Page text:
2. A Clockwork Orange – Anthony BurgessThis is a science fiction classic and it is told through made-up slang, which makes it hard to follow. It tells the story of a teenager living recklessly and commits acts of mindless violence with his friends until he is caught and sent to prison. The Ludovico technique they use to cure his delinquent behavior reminds me of the time I had laser corneal cross-linking eye surgery, as my eyes had to be held open by clamps with occasional eye drops by an attendant, as I stared into a light for a half an hour. An excellent dystopian tale.

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    Source: amazon.com/
  3. Fight Club – Chuck PahalniukThis story is also follows an odd narrative through an unreliable narrator. Tyler Durden is one of the most memorable characters I have encountered in fiction. The ending just makes the story even better, once everything becomes clear.

In retrospect, I guess you could say that I really enjoy nontraditional story lines with clever lines and a bit of random added in. I’m not sure what to say about that but just that I like what I like. Quirky and ironic books just make me see things differently, I guess.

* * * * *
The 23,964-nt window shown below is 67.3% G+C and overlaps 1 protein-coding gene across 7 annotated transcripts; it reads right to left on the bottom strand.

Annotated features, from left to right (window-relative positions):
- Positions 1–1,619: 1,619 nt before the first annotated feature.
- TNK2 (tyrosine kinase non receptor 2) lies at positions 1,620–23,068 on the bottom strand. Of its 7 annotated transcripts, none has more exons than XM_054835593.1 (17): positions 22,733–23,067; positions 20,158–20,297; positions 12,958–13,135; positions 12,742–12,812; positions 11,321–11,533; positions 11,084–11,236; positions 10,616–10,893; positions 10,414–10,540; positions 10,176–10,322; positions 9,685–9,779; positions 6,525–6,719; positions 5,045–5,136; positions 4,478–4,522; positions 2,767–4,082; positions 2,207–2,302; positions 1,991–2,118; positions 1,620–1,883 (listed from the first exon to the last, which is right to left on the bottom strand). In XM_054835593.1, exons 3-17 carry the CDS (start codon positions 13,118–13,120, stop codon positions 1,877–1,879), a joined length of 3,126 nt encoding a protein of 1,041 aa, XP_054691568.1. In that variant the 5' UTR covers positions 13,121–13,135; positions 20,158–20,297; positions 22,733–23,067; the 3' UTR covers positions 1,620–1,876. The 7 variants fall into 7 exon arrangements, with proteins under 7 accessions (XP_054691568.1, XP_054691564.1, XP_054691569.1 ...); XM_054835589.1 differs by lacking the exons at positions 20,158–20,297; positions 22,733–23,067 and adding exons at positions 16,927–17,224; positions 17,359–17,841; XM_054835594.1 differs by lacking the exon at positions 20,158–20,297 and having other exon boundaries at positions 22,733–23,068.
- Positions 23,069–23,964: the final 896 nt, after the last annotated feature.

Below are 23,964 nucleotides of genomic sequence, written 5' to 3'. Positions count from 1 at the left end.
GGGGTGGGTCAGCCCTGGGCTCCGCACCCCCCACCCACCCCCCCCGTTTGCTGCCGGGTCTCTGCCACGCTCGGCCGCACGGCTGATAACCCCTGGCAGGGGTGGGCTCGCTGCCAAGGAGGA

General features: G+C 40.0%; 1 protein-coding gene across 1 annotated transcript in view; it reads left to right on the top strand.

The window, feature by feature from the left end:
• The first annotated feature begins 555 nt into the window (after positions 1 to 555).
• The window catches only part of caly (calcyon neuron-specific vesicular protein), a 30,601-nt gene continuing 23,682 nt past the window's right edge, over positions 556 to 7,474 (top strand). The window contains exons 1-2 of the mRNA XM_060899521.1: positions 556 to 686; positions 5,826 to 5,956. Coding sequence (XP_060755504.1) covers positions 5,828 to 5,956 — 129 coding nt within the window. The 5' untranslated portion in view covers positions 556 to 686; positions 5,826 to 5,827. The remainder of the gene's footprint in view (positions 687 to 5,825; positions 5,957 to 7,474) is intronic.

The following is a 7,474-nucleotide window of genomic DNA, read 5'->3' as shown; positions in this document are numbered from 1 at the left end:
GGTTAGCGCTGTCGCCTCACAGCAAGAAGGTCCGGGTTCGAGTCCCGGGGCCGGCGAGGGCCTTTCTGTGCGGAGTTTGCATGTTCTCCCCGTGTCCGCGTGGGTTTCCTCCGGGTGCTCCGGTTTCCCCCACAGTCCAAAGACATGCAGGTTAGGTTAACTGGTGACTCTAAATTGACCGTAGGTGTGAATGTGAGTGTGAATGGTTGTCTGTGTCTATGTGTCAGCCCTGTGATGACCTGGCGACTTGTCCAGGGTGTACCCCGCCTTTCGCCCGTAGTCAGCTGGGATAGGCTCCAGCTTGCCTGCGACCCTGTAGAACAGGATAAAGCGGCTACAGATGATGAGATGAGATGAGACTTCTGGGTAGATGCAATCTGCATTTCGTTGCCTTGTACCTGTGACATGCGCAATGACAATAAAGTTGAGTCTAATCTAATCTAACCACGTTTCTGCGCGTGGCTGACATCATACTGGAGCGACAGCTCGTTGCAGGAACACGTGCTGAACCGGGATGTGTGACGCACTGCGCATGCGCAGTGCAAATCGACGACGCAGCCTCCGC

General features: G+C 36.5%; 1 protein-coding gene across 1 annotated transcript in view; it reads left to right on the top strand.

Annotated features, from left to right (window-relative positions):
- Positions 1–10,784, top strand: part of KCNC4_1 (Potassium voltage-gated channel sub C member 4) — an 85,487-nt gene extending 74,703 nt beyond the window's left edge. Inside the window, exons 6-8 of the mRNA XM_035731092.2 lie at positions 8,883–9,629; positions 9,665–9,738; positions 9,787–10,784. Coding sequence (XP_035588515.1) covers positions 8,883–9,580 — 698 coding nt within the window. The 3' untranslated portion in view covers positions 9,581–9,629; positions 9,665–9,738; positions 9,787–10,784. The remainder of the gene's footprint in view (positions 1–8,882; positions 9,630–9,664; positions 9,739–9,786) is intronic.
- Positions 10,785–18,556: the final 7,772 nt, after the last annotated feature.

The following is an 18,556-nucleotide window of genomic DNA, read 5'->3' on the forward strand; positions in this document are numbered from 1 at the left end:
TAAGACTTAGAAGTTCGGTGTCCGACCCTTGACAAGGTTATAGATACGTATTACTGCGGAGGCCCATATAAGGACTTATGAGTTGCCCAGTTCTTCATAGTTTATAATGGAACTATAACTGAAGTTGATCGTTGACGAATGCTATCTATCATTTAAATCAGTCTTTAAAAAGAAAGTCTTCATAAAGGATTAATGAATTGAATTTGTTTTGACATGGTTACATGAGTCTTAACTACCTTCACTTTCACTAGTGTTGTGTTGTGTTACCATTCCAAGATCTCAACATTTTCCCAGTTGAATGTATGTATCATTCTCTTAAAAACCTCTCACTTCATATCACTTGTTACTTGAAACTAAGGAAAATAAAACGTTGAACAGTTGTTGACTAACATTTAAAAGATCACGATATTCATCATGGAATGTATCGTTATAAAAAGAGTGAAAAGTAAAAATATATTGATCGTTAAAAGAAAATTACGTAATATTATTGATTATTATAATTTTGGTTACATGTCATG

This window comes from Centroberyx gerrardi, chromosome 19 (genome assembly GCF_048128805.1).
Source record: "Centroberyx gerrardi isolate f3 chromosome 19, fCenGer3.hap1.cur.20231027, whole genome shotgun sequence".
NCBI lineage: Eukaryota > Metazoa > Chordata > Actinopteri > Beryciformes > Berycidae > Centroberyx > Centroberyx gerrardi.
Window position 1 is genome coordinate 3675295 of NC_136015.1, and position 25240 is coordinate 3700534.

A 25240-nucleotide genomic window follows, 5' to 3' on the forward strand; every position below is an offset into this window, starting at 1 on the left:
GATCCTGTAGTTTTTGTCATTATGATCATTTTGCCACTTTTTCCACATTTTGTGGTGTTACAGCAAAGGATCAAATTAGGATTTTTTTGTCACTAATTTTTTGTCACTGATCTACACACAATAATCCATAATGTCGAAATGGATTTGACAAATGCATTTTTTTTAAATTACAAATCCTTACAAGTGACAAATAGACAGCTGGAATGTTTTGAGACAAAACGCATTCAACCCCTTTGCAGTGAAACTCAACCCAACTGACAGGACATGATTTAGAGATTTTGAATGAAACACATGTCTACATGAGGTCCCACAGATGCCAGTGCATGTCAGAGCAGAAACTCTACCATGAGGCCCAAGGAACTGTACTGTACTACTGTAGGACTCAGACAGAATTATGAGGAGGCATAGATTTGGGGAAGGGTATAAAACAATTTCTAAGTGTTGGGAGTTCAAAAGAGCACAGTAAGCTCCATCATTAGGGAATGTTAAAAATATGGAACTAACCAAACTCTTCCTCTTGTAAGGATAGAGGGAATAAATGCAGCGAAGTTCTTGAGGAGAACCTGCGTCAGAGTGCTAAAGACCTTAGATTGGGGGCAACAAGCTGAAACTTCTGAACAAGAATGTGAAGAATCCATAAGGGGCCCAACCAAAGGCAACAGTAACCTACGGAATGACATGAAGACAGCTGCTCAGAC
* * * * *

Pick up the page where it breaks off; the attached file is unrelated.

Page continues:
I have a final list of authors and books that I recommend as worthwhile reads, written in no particular order. If you have any that you recommend to me, let me know!

  • John Green – Paper Towns
  • Stephen Cbosky – The Perks of Being a Wallflower
  • Steig Larsson – The Girl With the Dragon Tattoo, The Girl Who Played With Fire, The Girl Who Kicked the Hornet’s Nest
  • Octavia E. Butler – Parable of the Sower, Parable of the Talents
  • Philip K. Dick – The Man in the High Castle
  • F. Scott Fitzgerald – The Great Gatsby
  • Sylvia Plath – The Bell Jar
  • Vladimir Nobokov – Lolita
  • Beth Goobie – The Lottery
  • A. Lee Martinez – Gil’s All Fright Diner
  • Suzanne Collins – The Hunger Games
  • Nancy Farmer – The House of the Scorpion
  • Stephen King – Carrie
  • Harper Lee – To Kill A Mockingbird
  • Frances Hodgson Burnett – A Little Princess
  • Charles Dickens – Great Expectations
  • Ken Kesey – One Flew Over the Cuckoo’s Nest